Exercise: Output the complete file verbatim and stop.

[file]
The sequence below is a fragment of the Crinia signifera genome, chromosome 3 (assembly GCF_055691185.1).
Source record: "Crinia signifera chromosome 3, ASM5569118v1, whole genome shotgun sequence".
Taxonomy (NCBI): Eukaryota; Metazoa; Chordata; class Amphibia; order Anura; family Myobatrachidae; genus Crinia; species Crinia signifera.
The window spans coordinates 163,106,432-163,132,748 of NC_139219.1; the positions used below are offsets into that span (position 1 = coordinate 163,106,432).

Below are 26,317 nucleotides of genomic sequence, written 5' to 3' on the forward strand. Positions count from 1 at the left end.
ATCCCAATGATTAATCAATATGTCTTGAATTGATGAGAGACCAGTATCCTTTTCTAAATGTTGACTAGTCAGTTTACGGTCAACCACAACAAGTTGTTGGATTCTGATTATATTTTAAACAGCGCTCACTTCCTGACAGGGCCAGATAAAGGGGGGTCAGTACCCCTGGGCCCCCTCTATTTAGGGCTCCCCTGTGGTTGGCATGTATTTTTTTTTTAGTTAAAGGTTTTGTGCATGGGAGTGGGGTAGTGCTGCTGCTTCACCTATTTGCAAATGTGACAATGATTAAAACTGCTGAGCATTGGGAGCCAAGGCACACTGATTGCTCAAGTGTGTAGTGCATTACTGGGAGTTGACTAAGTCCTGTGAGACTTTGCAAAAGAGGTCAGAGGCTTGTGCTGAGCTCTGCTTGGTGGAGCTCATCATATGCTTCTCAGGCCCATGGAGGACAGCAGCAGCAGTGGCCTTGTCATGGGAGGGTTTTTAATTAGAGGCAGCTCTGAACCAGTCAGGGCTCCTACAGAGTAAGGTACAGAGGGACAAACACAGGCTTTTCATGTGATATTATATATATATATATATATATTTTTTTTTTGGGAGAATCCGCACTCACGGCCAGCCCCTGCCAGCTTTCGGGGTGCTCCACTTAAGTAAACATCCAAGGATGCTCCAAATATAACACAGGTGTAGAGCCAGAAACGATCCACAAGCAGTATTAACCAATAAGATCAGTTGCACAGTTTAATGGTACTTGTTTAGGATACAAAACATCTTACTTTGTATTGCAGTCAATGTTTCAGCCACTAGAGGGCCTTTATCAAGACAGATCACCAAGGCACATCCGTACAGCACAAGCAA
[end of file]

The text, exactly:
The sequence below is a fragment of the Crinia signifera genome, chromosome 3 (assembly GCF_055691185.1).
Source record: "Crinia signifera chromosome 3, ASM5569118v1, whole genome shotgun sequence".
Taxonomy (NCBI): Eukaryota; Metazoa; Chordata; class Amphibia; order Anura; family Myobatrachidae; genus Crinia; species Crinia signifera.
The window spans coordinates 163,106,432-163,132,748 of NC_139219.1; the positions used below are offsets into that span (position 1 = coordinate 163,106,432).

Below are 26,317 nucleotides of genomic sequence, written 5' to 3' on the forward strand. Positions count from 1 at the left end.
ATCCCAATGATTAATCAATATGTCTTGAATTGATGAGAGACCAGTATCCTTTTCTAAATGTTGACTAGTCAGTTTACGGTCAACCACAACAAGTTGTTGGATTCTGATTATATTTTAAACAGCGCTCACTTCCTGACAGGGCCAGATAAAGGGGGGTCAGTACCCCTGGGCCCCCTCTATTTAGGGCTCCCCTGTGGTTGGCATGTATTTTTTTTTTAGTTAAAGGTTTTGTGCATGGGAGTGGGGTAGTGCTGCTGCTTCACCTATTTGCAAATGTGACAATGATTAAAACTGCTGAGCATTGGGAGCCAAGGCACACTGATTGCTCAAGTGTGTAGTGCATTACTGGGAGTTGACTAAGTCCTGTGAGACTTTGCAAAAGAGGTCAGAGGCTTGTGCTGAGCTCTGCTTGGTGGAGCTCATCATATGCTTCTCAGGCCCATGGAGGACAGCAGCAGCAGTGGCCTTGTCATGGGAGGGTTTTTAATTAGAGGCAGCTCTGAACCAGTCAGGGCTCCTACAGAGTAAGGTACAGAGGGACAAACACAGGCTTTTCATGTGATATTATATATATATATATATATATTTTTTTTTTGGGAGAATCCGCACTCACGGCCAGCCCCTGCCAGCTTTCGGGGTGCTCCACTTAAGTAAACATCCAAGGATGCTCCAAATATAACACAGGTGTAGAGCCAGAAACGATCCACAAGCAGTATTAACCAATAAGATCAGTTGCACAGTTTAATGGTACTTGTTTAGGATACAAAACATCTTACTTTGTATTGCAGTCAATGTTTCAGCCACTAGAGGGCCTTTATCAAGACAGATCACCAAGGCACATCCGTACAGCACAAGCAA